It may sound like an idea for the dreamers, but taking a few months off with no plan for what comes after may be the best thing for your career. Vipin Goyal, cofounder of SideTour, tells Fast Company how he made it work.
Given the current economy and jobs climate in the U.S., this concept of a 3-month sabbatical may seem beyond idealistic for most companies. But any company that values creativity and innovation has to invest in the people who are critical to their success, and a sabbatical is a wonderful way to do it—and to market your business in the process.
Today, the Department of Labor reported that first time jobless claims not only rose faster than expected but they were 72% higher than this time last year and reached levels not seen since October, 1982. With this news as a backdrop, it’s fortuitous that Marci Alboher, one of my favorite career experts, interviewed me in her new Working the New Economy blog on Yahoo!
Professor Tom Davenport of Babson College recently wrote an interesting post on blogs.harvardbusiness.org entitled, “Is Forced Time Off Fair?” He challenges the “fairness” of flexible labor cost savings strategies such as reduced schedules/salaries, unpaid vacation days, job sharing, and furloughs. And he warns of unintended consequences like losing people who don’t want to participate. While he raises points worth considering, even most of the commenters responding to the post on the site agre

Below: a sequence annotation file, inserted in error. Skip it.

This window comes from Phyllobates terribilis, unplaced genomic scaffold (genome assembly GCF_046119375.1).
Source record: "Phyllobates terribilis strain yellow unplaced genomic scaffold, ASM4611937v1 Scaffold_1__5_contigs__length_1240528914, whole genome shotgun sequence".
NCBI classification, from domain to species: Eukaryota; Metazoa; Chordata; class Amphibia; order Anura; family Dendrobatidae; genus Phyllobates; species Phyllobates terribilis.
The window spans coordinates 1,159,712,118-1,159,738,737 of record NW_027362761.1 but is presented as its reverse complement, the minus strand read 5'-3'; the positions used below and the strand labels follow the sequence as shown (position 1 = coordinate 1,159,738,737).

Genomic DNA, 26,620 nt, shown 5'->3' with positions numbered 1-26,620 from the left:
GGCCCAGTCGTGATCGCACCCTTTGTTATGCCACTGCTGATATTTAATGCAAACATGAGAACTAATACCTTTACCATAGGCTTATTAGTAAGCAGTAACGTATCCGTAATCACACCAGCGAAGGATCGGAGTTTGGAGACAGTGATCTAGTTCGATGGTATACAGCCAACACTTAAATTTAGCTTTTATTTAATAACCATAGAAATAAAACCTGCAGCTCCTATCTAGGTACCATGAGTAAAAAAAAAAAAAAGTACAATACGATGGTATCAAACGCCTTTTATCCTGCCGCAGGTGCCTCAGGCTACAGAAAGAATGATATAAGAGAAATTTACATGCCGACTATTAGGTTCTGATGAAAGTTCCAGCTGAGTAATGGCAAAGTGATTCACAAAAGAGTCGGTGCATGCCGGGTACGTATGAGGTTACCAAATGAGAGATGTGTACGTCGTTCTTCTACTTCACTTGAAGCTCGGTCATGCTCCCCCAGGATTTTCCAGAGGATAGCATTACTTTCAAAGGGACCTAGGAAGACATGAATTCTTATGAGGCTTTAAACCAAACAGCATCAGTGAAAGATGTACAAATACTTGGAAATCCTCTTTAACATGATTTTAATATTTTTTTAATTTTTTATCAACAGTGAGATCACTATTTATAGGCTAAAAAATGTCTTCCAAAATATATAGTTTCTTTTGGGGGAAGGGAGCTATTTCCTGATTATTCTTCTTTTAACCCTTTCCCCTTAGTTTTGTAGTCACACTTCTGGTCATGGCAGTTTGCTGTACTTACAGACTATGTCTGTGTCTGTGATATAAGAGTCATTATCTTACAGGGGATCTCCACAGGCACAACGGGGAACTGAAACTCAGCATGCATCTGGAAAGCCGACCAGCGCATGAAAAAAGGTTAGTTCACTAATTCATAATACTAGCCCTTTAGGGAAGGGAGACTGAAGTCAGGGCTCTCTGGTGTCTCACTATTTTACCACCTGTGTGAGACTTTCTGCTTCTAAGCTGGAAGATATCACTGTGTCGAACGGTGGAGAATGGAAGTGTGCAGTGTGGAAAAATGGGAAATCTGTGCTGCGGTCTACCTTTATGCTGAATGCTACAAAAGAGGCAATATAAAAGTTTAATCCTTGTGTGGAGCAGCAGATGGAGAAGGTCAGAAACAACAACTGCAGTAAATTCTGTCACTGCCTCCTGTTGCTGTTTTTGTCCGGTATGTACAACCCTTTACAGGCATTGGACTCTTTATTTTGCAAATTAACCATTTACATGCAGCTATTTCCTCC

Since February, 2008 when I first encouraged companies to consider using flexibility—reduced schedules, furloughs, sabbaticals, additional unpaid vacation days, job sharing and contract-based work—as an alternative to layoffs, I’ve gotten the same response from managers, “That’s great, but what about the health benefits I still pay for if I use flexibility?” It’s the fly in the ointment of an otherwise straightforward business case in favor of using flexible alternatives to reduce labor costs whil